I have a feeling that Pandora’s box contained the mysteries of woman’s sensuality, so different from a man’s and for which man’s language was so inadequate.
The language of sex had yet to be invented. The language of the senses was yet to be explored.
It is the thirst I always notice in the beginning. A fire wicking up through my throat. This. I want this. I want you. And then the kiss becomes the answer, the resolution for the drought in the center of my chest. Mouth on mouth, teeth, breath, the only space between us the empty hollow of your mouth against mine. Kiss me. Again. And again. There is no right way to describe the arid ache that smolders still. It has always been this way for me. It’s always the kiss I covet most.
Communication. Words live inside your mouth, stories embedded in your lips. This is what I need more than your body. More than the naked motion of what our bodies do. Instinctive. Your kiss imprints everything you’ve never said to me across my mouth–across my own unspoken silences. It starts and ends everything. Here is where we begin.
Or, it is the soft rising flood of tides flowing through my veins. The chill of submersion as the images inundate my brain and overflow their banks. I want to seek this out. I want this. And then the images become their own reward, the words they bring the saturation point. Pen to the page, black ink spilling all across the soft paper. The only space between me and the words I write is the empty hollow of the vowels taking shape and telling my story. Write it. Again. And again.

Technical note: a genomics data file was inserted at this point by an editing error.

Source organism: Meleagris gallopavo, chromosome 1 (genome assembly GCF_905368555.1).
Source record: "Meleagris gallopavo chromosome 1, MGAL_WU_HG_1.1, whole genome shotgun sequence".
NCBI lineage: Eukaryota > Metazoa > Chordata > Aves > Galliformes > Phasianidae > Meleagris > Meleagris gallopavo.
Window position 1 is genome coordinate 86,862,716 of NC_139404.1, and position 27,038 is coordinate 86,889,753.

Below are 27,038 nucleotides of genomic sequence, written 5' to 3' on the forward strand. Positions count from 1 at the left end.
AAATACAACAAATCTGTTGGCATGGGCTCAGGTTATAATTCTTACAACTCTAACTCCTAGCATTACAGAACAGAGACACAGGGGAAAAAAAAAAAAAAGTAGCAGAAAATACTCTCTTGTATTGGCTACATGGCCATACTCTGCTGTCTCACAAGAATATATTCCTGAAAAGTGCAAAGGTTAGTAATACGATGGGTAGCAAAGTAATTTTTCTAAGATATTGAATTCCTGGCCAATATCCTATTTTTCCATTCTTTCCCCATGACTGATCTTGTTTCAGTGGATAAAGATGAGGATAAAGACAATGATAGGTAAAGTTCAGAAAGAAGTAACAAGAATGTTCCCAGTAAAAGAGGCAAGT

There is no right way to describe the deluge of language that drowns me still. It has always been this way for me. It’s always the story I covet most.
For me, creativity and sexuality are inexorably linked. The way I feel after a day of tangling with words is the way I feel after being lost in the currents of bedsheets—our bodies the tidal rise and fall, skin and sweat and salt water. Redemption in our unholy undertow—in the words I have found—in the curve of an undulating spine like a whelk, ridged and smelling of the sea. Body-lust. Creative-lust. The fire of both of these can serve the resourceful spirit who dares to notice the ebb and flow between the two.
For thirteen years, I was married and had a husband’s touch and his kiss and his body beside me in our dark bed—we were kind with one another, gentle, in love. Creatively, I was in a high, elated place. Writing consistently and publishing frequently. Attention coming to me. Giving public readings. Earning admiration and awards. Agents approaching. Movement. Progress. Stability for my body and my pen.